What does the law in Scotland say about Continuing Care and Welfare Assessments?
There are laws in Scotland that enable and empower young people to stay in positive care placements after they leave care. Since 2015, Local Authorities have had a legal duty to support young people to stay on in placements that benefit them after they leave care. They can stay put until they are 21 or until they are ready for a planned move on. This accommodation and support after leaving care is known as Continuing Care. The law says that the only reason for an eligible young person not to get Continuing Care is if an assessment – called a Welfare Assessment – shows that staying in a placement would “significantly adversely affect the welfare of the young person”.
What is a Practice Note?
It is a document that clearly explains the law and how it should be put into practice. It is aimed at people who are involved in planning and providing support for young people as they prepare to leave care.
Why did we write one?
One of our aims here at Clan Childlaw is to give legal help to young people who are not getting the accommodation and support they are entitled to when they leave care. Our Care Leavers’ Law Service provides legal help and we also give advice and training on care leavers rights to people who care for and support young people leaving care.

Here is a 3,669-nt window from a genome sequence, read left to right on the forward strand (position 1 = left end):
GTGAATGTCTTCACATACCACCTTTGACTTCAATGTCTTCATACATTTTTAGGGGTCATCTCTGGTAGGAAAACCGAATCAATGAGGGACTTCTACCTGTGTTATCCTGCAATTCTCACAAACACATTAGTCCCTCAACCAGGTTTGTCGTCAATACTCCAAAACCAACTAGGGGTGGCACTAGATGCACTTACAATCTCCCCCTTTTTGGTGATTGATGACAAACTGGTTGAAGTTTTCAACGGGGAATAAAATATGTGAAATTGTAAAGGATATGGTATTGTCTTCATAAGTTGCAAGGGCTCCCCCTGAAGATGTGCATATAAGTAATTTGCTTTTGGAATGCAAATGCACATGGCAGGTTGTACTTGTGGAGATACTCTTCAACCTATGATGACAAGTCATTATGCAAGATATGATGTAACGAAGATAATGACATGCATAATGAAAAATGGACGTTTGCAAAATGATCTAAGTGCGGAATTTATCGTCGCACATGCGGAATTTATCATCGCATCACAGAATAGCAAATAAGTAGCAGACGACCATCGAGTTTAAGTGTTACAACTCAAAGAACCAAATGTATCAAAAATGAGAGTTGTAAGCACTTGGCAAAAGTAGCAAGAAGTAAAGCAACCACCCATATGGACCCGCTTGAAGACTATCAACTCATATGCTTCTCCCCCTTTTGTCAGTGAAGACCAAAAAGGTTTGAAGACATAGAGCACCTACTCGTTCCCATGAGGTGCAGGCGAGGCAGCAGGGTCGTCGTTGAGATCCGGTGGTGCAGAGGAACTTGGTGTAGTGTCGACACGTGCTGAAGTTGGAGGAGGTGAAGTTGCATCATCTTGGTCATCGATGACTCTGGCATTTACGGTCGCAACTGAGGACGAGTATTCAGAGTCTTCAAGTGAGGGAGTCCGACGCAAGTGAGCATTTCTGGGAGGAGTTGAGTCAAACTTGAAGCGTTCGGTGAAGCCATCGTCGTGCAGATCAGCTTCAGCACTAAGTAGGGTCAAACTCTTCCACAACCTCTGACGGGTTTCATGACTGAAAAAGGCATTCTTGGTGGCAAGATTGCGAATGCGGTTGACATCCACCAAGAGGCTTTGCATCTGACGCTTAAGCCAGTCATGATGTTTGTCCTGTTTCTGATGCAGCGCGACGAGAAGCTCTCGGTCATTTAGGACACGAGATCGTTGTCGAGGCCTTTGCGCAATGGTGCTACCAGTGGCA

Although the law changed five years ago, we still see in our work that eligible young people are not always provided with continuing care. We also see a lot of different approaches to Welfare Assessments. We spoke to CELCIS and the Care Inspectorate about how we could combine what we have all learned and work together to increase understanding of care leavers rights in Scotland.
We hope that this Practice Note will make it easier to understand the law around care leavers’ rights to stay on in positive placements when they leave care.
If you need legal information or advice about Continuing Care for a young person you are supporting, contact Clan Childlaw for expert support.